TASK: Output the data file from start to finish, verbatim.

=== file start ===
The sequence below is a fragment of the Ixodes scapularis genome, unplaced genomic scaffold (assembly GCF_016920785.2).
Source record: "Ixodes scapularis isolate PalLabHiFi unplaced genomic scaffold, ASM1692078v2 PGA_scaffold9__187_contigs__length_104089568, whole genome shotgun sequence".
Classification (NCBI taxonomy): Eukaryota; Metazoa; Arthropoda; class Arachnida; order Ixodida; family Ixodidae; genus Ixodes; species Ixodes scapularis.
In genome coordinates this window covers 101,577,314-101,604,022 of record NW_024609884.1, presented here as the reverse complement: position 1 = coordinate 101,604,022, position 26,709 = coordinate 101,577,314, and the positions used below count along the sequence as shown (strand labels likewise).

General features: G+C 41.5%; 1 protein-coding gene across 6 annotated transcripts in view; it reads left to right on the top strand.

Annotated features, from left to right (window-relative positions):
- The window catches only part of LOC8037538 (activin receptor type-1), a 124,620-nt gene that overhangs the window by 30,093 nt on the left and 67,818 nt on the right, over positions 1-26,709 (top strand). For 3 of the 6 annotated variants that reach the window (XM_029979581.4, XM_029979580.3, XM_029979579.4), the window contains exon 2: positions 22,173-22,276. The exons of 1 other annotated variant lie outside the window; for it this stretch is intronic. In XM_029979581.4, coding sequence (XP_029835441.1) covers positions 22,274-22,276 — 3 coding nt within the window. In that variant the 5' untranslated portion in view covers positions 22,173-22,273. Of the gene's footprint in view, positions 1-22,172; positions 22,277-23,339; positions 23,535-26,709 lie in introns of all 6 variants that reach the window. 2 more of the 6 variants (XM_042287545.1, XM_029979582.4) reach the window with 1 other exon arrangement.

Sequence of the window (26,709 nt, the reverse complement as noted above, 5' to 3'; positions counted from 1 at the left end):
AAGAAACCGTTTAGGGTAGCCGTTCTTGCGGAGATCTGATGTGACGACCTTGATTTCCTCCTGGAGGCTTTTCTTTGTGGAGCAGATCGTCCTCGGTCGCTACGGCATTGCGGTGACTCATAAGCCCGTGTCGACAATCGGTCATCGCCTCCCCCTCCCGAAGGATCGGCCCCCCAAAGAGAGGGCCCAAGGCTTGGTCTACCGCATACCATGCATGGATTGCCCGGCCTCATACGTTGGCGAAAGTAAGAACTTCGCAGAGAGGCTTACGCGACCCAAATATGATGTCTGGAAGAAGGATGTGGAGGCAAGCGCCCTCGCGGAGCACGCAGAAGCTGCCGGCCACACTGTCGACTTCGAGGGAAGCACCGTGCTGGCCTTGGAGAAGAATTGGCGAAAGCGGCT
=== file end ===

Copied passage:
The sequence below is a fragment of the Ixodes scapularis genome, unplaced genomic scaffold (assembly GCF_016920785.2).
Source record: "Ixodes scapularis isolate PalLabHiFi unplaced genomic scaffold, ASM1692078v2 PGA_scaffold9__187_contigs__length_104089568, whole genome shotgun sequence".
Classification (NCBI taxonomy): Eukaryota; Metazoa; Arthropoda; class Arachnida; order Ixodida; family Ixodidae; genus Ixodes; species Ixodes scapularis.
In genome coordinates this window covers 101,577,314-101,604,022 of record NW_024609884.1, presented here as the reverse complement: position 1 = coordinate 101,604,022, position 26,709 = coordinate 101,577,314, and the positions used below count along the sequence as shown (strand labels likewise).

General features: G+C 41.5%; 1 protein-coding gene across 6 annotated transcripts in view; it reads left to right on the top strand.

Annotated features, from left to right (window-relative positions):
- The window catches only part of LOC8037538 (activin receptor type-1), a 124,620-nt gene that overhangs the window by 30,093 nt on the left and 67,818 nt on the right, over positions 1-26,709 (top strand). For 3 of the 6 annotated variants that reach the window (XM_029979581.4, XM_029979580.3, XM_029979579.4), the window contains exon 2: positions 22,173-22,276. The exons of 1 other annotated variant lie outside the window; for it this stretch is intronic. In XM_029979581.4, coding sequence (XP_029835441.1) covers positions 22,274-22,276 — 3 coding nt within the window. In that variant the 5' untranslated portion in view covers positions 22,173-22,273. Of the gene's footprint in view, positions 1-22,172; positions 22,277-23,339; positions 23,535-26,709 lie in introns of all 6 variants that reach the window. 2 more of the 6 variants (XM_042287545.1, XM_029979582.4) reach the window with 1 other exon arrangement.

Sequence of the window (26,709 nt, the reverse complement as noted above, 5' to 3'; positions counted from 1 at the left end):
AAGAAACCGTTTAGGGTAGCCGTTCTTGCGGAGATCTGATGTGACGACCTTGATTTCCTCCTGGAGGCTTTTCTTTGTGGAGCAGATCGTCCTCGGTCGCTACGGCATTGCGGTGACTCATAAGCCCGTGTCGACAATCGGTCATCGCCTCCCCCTCCCGAAGGATCGGCCCCCCAAAGAGAGGGCCCAAGGCTTGGTCTACCGCATACCATGCATGGATTGCCCGGCCTCATACGTTGGCGAAAGTAAGAACTTCGCAGAGAGGCTTACGCGACCCAAATATGATGTCTGGAAGAAGGATGTGGAGGCAAGCGCCCTCGCGGAGCACGCAGAAGCTGCCGGCCACACTGTCGACTTCGAGGGAAGCACCGTGCTGGCCTTGGAGAAGAATTGGCGAAAGCGGCT